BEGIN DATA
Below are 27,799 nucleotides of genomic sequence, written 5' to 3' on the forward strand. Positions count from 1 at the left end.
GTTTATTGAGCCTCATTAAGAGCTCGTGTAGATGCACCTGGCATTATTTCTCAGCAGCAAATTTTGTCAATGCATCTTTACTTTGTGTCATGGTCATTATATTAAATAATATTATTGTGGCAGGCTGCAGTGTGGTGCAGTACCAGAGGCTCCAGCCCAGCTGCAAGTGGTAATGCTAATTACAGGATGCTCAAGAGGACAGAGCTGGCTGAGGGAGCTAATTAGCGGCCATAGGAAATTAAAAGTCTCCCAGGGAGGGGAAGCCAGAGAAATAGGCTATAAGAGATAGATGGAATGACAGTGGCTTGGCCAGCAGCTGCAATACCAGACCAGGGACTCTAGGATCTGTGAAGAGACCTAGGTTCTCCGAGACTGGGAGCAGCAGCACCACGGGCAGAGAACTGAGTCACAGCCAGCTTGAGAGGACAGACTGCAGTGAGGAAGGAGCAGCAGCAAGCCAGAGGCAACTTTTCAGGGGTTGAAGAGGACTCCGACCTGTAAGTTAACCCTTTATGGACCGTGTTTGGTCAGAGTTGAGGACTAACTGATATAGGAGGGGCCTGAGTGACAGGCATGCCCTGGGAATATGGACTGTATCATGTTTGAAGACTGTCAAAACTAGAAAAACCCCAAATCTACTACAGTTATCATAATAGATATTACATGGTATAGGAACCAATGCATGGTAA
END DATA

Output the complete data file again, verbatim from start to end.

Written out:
Below are 27,799 nucleotides of genomic sequence, written 5' to 3' on the forward strand. Positions count from 1 at the left end.
GTTTATTGAGCCTCATTAAGAGCTCGTGTAGATGCACCTGGCATTATTTCTCAGCAGCAAATTTTGTCAATGCATCTTTACTTTGTGTCATGGTCATTATATTAAATAATATTATTGTGGCAGGCTGCAGTGTGGTGCAGTACCAGAGGCTCCAGCCCAGCTGCAAGTGGTAATGCTAATTACAGGATGCTCAAGAGGACAGAGCTGGCTGAGGGAGCTAATTAGCGGCCATAGGAAATTAAAAGTCTCCCAGGGAGGGGAAGCCAGAGAAATAGGCTATAAGAGATAGATGGAATGACAGTGGCTTGGCCAGCAGCTGCAATACCAGACCAGGGACTCTAGGATCTGTGAAGAGACCTAGGTTCTCCGAGACTGGGAGCAGCAGCACCACGGGCAGAGAACTGAGTCACAGCCAGCTTGAGAGGACAGACTGCAGTGAGGAAGGAGCAGCAGCAAGCCAGAGGCAACTTTTCAGGGGTTGAAGAGGACTCCGACCTGTAAGTTAACCCTTTATGGACCGTGTTTGGTCAGAGTTGAGGACTAACTGATATAGGAGGGGCCTGAGTGACAGGCATGCCCTGGGAATATGGACTGTATCATGTTTGAAGACTGTCAAAACTAGAAAAACCCCAAATCTACTACAGTTATCATAATAGATATTACATGGTATAGGAACCAATGCATGGTAA